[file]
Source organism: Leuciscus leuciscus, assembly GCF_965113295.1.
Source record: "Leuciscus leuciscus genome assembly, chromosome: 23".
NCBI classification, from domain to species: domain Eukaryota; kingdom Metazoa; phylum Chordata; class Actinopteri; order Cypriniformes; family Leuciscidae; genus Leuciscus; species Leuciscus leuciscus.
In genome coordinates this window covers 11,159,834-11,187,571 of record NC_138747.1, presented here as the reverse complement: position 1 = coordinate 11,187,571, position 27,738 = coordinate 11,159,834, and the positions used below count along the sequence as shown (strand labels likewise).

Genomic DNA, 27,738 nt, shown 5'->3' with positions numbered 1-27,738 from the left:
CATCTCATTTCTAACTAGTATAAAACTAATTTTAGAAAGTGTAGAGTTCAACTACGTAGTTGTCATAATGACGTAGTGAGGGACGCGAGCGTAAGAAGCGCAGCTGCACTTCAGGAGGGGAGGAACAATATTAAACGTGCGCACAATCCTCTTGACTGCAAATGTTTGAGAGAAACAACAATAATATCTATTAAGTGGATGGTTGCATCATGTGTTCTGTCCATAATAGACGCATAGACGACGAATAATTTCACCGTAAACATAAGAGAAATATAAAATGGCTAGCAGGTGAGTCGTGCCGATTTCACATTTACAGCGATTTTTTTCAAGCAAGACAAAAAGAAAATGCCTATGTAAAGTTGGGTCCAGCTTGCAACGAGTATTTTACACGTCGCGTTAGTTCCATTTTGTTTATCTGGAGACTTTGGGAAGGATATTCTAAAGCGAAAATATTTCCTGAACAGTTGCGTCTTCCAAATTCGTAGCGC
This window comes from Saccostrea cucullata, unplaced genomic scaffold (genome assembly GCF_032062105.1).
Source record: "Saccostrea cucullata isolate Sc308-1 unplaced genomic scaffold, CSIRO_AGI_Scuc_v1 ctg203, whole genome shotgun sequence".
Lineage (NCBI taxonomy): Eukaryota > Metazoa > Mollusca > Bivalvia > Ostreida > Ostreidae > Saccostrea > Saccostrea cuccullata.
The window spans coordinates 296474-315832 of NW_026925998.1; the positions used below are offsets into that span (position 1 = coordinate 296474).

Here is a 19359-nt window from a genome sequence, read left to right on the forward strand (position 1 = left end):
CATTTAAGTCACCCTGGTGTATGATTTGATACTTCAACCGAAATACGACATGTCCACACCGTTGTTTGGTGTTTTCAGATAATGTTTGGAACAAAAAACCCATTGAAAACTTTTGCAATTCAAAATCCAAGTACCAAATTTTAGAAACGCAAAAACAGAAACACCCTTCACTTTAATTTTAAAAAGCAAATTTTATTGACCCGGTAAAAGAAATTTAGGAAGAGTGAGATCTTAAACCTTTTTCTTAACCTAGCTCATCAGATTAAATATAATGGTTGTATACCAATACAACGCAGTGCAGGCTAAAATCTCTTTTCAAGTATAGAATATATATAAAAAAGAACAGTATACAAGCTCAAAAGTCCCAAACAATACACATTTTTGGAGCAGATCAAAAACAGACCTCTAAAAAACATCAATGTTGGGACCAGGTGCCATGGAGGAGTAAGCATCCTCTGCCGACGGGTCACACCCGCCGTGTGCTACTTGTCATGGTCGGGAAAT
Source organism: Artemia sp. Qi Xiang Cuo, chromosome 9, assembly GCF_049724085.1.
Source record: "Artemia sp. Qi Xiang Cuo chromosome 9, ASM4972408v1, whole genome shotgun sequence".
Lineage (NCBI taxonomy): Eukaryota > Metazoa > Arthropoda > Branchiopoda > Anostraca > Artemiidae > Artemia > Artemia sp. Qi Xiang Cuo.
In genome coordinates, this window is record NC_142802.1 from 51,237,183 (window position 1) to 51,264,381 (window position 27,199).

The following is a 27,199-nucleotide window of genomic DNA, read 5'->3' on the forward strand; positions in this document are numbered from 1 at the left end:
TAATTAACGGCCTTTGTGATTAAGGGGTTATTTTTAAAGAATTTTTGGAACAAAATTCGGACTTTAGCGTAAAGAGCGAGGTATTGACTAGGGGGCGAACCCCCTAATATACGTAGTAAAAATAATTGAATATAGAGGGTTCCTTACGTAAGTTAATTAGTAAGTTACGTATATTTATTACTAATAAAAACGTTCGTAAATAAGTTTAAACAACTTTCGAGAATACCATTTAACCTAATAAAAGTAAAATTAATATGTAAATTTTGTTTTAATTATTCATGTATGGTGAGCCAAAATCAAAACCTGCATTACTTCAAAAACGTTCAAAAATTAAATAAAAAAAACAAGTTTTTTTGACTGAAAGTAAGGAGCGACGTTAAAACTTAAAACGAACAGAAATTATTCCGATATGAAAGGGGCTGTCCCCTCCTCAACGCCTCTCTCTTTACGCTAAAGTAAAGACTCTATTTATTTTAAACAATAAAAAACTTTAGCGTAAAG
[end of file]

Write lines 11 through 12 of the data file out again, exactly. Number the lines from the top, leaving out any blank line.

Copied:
Here is a 19359-nt window from a genome sequence, read left to right on the forward strand (position 1 = left end):
CATTTAAGTCACCCTGGTGTATGATTTGATACTTCAACCGAAATACGACATGTCCACACCGTTGTTTGGTGTTTTCAGATAATGTTTGGAACAAAAAACCCATTGAAAACTTTTGCAATTCAAAATCCAAGTACCAAATTTTAGAAACGCAAAAACAGAAACACCCTTCACTTTAATTTTAAAAAGCAAATTTTATTGACCCGGTAAAAGAAATTTAGGAAGAGTGAGATCTTAAACCTTTTTCTTAACCTAGCTCATCAGATTAAATATAATGGTTGTATACCAATACAACGCAGTGCAGGCTAAAATCTCTTTTCAAGTATAGAATATATATAAAAAAGAACAGTATACAAGCTCAAAAGTCCCAAACAATACACATTTTTGGAGCAGATCAAAAACAGACCTCTAAAAAACATCAATGTTGGGACCAGGTGCCATGGAGGAGTAAGCATCCTCTGCCGACGGGTCACACCCGCCGTGTGCTACTTGTCATGGTCGGGAAAT